Kayaba did a good job with the suspension. It’s never a factor, no matter where you ride. At high speed, there’s no mushiness, yet the XR is awesome in first-gear rocky sections. It’s hard to do both. The rear end, in particular is super versatile. You can handle killer San Felipe whoops and then pick your way through bomb craters without changing a thing. The front fork handles the rocks just as well as the rear, but you can bottom it hard if you hit something at speed. That’s fine with us. We wouldn’t want to trade away the super cushy ride just to avoid hearing one or two clunks on any given ride.

Scott Summers was not part of the XR650 development teat. He attempted to race the bike, but it wasn’t a good fit.

Honda isn’t infallible in the detail department. Just ask any first-year XR400 owner. In this case, though, Honda paid much better attention to the little stuff. The kickstarter, for instance, doesn’t flop out, the shifter isn’t super flexy and the carburetion is flawless. We are slightly disappointed by the spindly rear brake lever, the narrow footpegs and the cheesy plastic skid plate, but we’ll get over it. So was it worth the wait? Good grief, no; not if you’ve been waiting for over ten years for a better XR600. Nothing could be worth that kind of wait. There is nothing on this bike aside from the aluminum frame that wasn’t common technology back in 1990. But you need to remember that part of the original XR’s appeal was that it had old-world, proven designs. In 1990, that meant an air-cooled, slightly overweight bike with a great personality. In 2000, it means a liquid-cooled, slightly overweight bike with a great personality. If you love the XR formula, you won’t be disappointed by the latest one. We all fall into that category. As we said up front, the Honda XR650R is a truly great XR600R. If you want something else, you’ll have to look someplace else.

Rare photo of Scott Summers on the XR650R.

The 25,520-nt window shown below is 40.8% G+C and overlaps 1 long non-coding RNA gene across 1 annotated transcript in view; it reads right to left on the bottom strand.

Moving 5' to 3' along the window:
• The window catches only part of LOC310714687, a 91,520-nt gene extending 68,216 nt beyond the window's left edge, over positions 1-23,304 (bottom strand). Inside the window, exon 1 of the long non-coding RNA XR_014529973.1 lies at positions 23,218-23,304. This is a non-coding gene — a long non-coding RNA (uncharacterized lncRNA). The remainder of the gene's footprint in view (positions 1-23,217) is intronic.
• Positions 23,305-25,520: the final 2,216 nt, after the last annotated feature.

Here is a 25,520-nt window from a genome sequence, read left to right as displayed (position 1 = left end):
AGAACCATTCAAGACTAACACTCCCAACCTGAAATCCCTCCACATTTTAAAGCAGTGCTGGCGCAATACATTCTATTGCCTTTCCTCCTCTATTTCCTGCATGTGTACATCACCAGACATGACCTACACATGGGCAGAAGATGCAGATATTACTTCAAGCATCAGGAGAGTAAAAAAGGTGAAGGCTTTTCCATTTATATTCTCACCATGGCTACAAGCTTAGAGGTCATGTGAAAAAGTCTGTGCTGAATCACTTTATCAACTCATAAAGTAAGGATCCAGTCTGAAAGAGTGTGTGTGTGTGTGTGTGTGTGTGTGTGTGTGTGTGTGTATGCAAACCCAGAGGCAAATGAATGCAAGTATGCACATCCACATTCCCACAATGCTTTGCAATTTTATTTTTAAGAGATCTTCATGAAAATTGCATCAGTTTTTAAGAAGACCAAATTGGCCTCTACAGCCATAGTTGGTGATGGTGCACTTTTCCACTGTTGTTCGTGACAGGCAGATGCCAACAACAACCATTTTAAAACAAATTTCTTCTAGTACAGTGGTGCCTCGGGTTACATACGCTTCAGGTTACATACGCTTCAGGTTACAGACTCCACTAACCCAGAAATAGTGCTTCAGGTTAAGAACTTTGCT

XR vs XR
How did the XR600R last so long? Maybe it was because it did its job so well. Frankly, even after all these years, there was no bike that was so comfort- able for high speed and long distances. There were certainly better race bikes, but the 600 was the ultimate western playbike. Can the 650 do better?
• POWER: Yes. The 650 has more power everywhere and it’s just as easy to use. Usually horsepower comes with a penalty somewhere. Not in this case. The new 650 is even easier to start.
• SUSPENSION: Yes, the 650 wins again. The new XR’s fork is a massive step forward. It flex- es less and provides better action at high speed and low speed. The rear suspension on the old 600 is surprisingly good by modern standards, but it still gives up a little at race speed to the 650.
• WEIGHT: No. The old 600 is no lightweight, but it feels and is lighter than the new 650, if only by a tiny margin.
• HANDLING: Yes. Both bikes will beat you up at race speed, but the new XR’s suspension advantage makes it a little easier to manage.
• COMFORT: It depends. The 600 has old-world ergonomics. With a lot of rearward sweep in the bars and a big, cushy seat, the 600 is a sit-down bike. If that’s what you like, that’s what you like. It’s easier to stand up on the 650, and the smoother tank/seat junction makes moving around easier.
• RELIABILITY: Only time will tell. The 600 had a reputation for being unbreakable, but only when left stock. If it were hopped up to the level of a stock 650, watch out! Chances are that the same will be true of the new bike: leave it alone and it will never break. And with this much power, leaving it alone is no problem.

So there you have it. The 650 is a worthy successor to the most popular dirt bike of our time. Will the 600 continue to be available? For now, yes. But as soon as the 650 eats into the 600’s sales figures, which is inevitable, Honda will drop the old XR like a hot rock. The business of motorcycle sales leaves little room for sentimentality.